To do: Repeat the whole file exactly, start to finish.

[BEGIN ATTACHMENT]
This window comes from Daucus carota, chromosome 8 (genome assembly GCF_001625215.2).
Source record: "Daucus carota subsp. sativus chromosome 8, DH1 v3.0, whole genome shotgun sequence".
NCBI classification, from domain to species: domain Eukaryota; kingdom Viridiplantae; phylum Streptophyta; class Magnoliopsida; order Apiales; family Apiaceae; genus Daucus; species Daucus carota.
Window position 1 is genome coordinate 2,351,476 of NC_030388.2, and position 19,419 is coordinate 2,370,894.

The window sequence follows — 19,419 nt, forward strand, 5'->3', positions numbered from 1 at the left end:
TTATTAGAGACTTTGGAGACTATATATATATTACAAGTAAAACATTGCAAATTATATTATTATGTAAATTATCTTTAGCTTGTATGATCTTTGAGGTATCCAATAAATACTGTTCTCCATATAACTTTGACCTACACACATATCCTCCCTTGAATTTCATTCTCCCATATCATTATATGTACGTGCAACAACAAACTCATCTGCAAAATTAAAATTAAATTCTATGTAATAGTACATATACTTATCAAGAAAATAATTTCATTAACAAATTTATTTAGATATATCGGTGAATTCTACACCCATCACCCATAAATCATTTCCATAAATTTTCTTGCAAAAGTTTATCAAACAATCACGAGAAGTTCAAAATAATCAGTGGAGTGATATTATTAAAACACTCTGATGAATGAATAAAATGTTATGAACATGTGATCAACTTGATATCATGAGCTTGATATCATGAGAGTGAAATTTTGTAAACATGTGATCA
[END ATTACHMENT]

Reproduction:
This window comes from Daucus carota, chromosome 8 (genome assembly GCF_001625215.2).
Source record: "Daucus carota subsp. sativus chromosome 8, DH1 v3.0, whole genome shotgun sequence".
NCBI classification, from domain to species: domain Eukaryota; kingdom Viridiplantae; phylum Streptophyta; class Magnoliopsida; order Apiales; family Apiaceae; genus Daucus; species Daucus carota.
Window position 1 is genome coordinate 2,351,476 of NC_030388.2, and position 19,419 is coordinate 2,370,894.

The window sequence follows — 19,419 nt, forward strand, 5'->3', positions numbered from 1 at the left end:
TTATTAGAGACTTTGGAGACTATATATATATTACAAGTAAAACATTGCAAATTATATTATTATGTAAATTATCTTTAGCTTGTATGATCTTTGAGGTATCCAATAAATACTGTTCTCCATATAACTTTGACCTACACACATATCCTCCCTTGAATTTCATTCTCCCATATCATTATATGTACGTGCAACAACAAACTCATCTGCAAAATTAAAATTAAATTCTATGTAATAGTACATATACTTATCAAGAAAATAATTTCATTAACAAATTTATTTAGATATATCGGTGAATTCTACACCCATCACCCATAAATCATTTCCATAAATTTTCTTGCAAAAGTTTATCAAACAATCACGAGAAGTTCAAAATAATCAGTGGAGTGATATTATTAAAACACTCTGATGAATGAATAAAATGTTATGAACATGTGATCAACTTGATATCATGAGCTTGATATCATGAGAGTGAAATTTTGTAAACATGTGATCA